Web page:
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Nastazja Domaradzka

Review: DEATH OF ENGLAND at The National Theatre

Death of England - National Theatre Rafe Spall delivers a highly skilled performance in Roy Williams and Clint Dyer’s DEATH OF ENGLAND. The monologue reflects at large on why Great Britain finds itself in the current political situation and no doubt for many will present as a highly charged piece of political theatre.

Yet, despite of the compassionate and insightful writing, Spall’s performance and Dyer’s sharp direction, this National Theatre production never quite pushes beyond mirroring the state of the nation.

DEATH OF ENGLAND starts with a set of little vignettes that give us an insight into Michael’s life filled with binge drinking, one night stands and drug taking. Spall throws himself around the stage, and brakes the fourth wall pretty quickly. The direct address towards the audience allows for us to be taken on this roller-coaster full of grief, toxic masculinity and the complexities of father and son relationship. Grief stricken Michael, exposes his late father for a racist who fell for populism and nationalism, and whilst doing so, doesn’t shy away from critiquing the Essex community he grew up in.

Clint Dyer directs with vision and puts a huge emphasis on the complexities behind Michael’s words. At times the production could allow to commit a bit more to playing with the non naturalistic set designed by Sadeysa Greenaway- Bailey and Ultz. It is in those highly visually moments that the piece feels most fulfilling and imaginative. There’s a lot to be said about how strongly DEATH OF ENGLAND is supported by a great team of designers and how much Spall’s physicality and Lucy Cullingford’s movement direction differentiate it from usual one man shows.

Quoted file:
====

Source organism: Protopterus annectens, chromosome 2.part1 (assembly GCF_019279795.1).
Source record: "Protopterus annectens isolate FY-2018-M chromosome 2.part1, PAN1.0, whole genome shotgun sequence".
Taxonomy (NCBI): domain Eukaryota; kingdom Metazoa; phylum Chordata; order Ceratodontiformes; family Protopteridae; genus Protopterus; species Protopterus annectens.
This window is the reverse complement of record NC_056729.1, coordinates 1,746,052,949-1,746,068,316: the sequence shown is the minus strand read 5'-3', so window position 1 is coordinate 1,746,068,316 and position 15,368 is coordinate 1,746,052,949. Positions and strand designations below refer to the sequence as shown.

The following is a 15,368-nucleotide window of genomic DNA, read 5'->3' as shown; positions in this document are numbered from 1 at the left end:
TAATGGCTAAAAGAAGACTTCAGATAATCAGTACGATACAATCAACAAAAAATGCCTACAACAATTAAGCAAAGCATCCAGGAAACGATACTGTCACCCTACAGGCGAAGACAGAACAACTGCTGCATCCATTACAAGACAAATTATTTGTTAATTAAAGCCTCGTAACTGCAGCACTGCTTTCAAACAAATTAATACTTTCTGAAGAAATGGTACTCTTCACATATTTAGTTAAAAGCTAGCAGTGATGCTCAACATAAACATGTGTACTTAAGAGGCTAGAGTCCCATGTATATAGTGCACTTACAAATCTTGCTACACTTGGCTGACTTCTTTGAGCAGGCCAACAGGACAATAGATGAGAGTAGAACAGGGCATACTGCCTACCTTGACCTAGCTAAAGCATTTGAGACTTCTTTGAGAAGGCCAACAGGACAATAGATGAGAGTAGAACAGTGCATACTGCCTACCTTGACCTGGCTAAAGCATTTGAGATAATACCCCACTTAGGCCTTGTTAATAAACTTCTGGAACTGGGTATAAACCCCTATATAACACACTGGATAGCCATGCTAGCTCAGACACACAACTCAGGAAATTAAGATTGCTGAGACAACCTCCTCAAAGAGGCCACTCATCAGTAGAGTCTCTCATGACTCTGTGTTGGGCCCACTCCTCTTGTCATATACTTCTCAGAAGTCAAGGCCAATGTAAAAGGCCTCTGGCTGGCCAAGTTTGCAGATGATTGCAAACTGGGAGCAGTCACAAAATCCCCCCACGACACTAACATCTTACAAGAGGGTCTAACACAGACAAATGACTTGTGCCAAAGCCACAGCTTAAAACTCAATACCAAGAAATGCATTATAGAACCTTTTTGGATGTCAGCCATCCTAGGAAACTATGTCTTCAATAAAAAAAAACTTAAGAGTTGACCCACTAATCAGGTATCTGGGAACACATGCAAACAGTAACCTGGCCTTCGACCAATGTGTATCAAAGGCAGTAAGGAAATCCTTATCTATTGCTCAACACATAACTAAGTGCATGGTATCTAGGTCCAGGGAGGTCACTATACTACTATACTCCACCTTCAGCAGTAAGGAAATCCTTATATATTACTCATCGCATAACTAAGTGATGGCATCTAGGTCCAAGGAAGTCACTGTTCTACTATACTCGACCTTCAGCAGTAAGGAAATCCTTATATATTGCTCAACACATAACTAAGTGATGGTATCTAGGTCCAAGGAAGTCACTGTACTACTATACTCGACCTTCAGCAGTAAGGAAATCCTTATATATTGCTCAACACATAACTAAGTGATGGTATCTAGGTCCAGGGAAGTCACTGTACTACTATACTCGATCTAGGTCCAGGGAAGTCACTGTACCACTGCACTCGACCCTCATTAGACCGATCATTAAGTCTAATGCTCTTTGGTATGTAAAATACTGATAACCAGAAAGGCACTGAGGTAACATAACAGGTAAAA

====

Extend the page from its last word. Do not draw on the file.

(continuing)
Both Williams and Dyer write about current British politics with eye for detail, kindness and compassion. There’s a true sense of wanting to understand why the country has moved so much towards the right. In the end DEATH OF ENGLAND is a fascinating attempt of dissecting the British society yet it never moves beyond dissecting and provoking questions or imagining change.